Infant Feeding Tracker Applications: Cross-Sectional Analysis of Use

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3 Scopus citations


Objective: Examine the extent to which postpartum patients use infant feeding tracker applications (apps), characteristics of app users, and app features most used and desired. Design: Cross-sectional survey. Setting: An obstetrics/gynecology practice in Northern New Jersey in 2019. Participants: One hundred twenty-six patients aged ≥ 18 years recruited during their 6-week postpartum visit. Main Outcome Measures: Self-reported sociodemographics, infant feeding behaviors, and health app use. Respondents were grouped by self-reported use of an infant feeding tracker app. Analysis: Frequencies were calculated for descriptive analysis, and comparisons were made between user groups. Fisher's exact tests of independence were used to analyze categorical data. Mann-Whitney U tests were employed for continuous variables (significance at P < 0.002). Results: Fifty-seven percent of respondents reported using an app to track infant feeding. Compared with nonusers, users were more likely to have an infant who was ever breastfed (P = 0.001; Cramer's V = 0.30) and exclusively breastfed (P < 0.001; Cramer's V = 0.44). Users also used significantly more health apps than nonusers (P < 0.001). Most respondents used the app to track infant feeding, diapering, and sleep. Conclusions and Implications: Given their frequency of use—particularly among those who breastfeed—infant feeding tracker apps have the potential to support parents in meeting their infant feeding goals.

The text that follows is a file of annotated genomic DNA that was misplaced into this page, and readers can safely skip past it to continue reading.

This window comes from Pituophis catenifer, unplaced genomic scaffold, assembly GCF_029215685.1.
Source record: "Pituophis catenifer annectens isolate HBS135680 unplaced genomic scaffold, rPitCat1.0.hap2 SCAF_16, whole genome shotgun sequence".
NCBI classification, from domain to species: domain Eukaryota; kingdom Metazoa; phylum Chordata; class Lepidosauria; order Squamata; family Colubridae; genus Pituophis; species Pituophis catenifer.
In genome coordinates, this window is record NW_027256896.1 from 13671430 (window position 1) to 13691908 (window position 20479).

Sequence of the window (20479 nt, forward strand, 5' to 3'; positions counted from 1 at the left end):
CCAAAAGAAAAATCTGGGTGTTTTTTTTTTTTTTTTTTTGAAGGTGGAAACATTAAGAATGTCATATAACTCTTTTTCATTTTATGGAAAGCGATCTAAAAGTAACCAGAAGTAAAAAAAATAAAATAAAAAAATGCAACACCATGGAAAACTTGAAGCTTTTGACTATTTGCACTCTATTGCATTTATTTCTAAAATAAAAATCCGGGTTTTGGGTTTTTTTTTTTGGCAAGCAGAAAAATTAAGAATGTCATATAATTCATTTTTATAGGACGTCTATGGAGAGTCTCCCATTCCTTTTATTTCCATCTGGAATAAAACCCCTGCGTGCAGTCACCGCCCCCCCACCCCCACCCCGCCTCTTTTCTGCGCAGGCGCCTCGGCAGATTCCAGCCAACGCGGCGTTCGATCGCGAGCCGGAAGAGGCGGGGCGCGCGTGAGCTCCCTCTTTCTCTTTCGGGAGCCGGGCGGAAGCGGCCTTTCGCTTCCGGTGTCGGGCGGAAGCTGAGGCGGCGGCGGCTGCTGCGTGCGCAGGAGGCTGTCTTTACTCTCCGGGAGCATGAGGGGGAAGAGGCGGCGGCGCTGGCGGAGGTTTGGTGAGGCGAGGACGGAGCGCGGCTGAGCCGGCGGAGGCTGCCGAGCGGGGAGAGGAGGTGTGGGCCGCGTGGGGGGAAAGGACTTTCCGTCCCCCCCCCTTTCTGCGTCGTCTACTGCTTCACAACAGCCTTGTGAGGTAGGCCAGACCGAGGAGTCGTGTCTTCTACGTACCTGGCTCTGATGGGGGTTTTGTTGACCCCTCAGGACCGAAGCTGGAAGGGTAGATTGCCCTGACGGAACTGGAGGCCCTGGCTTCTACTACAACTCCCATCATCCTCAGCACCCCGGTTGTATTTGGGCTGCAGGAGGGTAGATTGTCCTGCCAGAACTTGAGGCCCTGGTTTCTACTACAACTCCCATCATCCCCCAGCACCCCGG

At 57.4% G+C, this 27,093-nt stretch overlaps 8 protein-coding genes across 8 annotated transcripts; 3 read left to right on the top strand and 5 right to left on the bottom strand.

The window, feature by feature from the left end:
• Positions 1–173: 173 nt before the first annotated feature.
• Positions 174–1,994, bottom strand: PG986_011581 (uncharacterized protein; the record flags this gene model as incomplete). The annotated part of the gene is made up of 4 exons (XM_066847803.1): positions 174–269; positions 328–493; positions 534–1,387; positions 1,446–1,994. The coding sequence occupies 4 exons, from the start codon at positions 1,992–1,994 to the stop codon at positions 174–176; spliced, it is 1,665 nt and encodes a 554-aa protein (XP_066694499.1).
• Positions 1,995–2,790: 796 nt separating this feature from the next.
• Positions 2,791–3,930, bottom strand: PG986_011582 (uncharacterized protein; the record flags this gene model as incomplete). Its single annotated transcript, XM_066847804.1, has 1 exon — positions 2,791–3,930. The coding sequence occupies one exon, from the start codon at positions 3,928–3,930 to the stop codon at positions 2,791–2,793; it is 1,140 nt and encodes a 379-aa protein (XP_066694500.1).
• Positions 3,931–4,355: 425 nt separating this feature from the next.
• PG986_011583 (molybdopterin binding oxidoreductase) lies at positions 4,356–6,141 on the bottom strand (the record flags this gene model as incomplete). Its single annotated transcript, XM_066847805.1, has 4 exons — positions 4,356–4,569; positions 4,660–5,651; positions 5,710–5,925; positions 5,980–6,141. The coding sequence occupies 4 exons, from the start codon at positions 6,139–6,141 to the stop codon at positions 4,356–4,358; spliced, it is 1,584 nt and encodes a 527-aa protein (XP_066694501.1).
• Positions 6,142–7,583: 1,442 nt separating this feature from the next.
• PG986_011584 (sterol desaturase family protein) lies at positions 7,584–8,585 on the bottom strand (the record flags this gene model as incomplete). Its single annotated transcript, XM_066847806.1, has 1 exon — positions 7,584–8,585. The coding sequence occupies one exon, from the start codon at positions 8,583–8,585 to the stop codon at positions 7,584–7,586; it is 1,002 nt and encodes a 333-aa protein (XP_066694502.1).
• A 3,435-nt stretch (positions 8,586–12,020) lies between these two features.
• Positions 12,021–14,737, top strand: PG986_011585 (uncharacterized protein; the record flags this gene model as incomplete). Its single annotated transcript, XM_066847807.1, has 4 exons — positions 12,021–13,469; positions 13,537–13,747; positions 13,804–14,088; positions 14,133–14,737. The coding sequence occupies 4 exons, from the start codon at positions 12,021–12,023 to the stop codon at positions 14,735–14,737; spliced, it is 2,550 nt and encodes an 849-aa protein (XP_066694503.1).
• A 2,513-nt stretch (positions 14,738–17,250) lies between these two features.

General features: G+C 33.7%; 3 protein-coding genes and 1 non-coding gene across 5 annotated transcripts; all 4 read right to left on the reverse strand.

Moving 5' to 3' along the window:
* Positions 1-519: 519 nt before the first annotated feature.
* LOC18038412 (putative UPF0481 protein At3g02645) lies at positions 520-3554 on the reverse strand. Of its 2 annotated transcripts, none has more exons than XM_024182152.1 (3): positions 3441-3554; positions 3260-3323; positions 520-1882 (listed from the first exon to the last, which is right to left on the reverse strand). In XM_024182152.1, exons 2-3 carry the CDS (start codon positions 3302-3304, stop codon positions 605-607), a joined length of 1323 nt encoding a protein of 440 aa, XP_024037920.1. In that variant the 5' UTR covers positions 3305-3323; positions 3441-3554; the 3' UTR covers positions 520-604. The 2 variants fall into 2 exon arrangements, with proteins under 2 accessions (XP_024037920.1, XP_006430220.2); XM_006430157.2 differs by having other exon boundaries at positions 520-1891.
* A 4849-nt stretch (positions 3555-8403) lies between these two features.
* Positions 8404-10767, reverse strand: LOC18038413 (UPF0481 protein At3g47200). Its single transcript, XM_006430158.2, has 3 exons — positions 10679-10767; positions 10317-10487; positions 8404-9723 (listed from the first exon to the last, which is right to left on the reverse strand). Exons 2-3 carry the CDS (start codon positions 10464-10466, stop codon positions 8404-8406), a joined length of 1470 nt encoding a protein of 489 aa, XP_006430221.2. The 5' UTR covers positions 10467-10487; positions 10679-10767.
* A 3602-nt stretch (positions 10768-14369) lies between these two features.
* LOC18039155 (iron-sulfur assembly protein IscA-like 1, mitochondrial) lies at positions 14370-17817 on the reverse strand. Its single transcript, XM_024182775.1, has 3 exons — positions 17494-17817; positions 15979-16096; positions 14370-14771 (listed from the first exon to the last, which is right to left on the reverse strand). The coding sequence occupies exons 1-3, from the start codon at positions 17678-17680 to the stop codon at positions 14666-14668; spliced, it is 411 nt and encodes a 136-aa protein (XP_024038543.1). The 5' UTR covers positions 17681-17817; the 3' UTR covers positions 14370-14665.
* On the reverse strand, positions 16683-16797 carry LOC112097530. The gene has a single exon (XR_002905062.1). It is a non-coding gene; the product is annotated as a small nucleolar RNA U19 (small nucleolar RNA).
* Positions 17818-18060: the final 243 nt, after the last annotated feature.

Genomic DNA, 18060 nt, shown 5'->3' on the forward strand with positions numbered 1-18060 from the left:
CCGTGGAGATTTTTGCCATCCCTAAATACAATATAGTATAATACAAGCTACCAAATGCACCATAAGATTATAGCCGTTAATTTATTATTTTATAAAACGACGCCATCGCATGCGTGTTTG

Original languageEnglish
JournalJournal of Nutrition Education and Behavior
StateAccepted/In press - 2022


  • breastfeeding
  • consumer health informatics
  • feeding behavior
  • infant care
  • mobile applications


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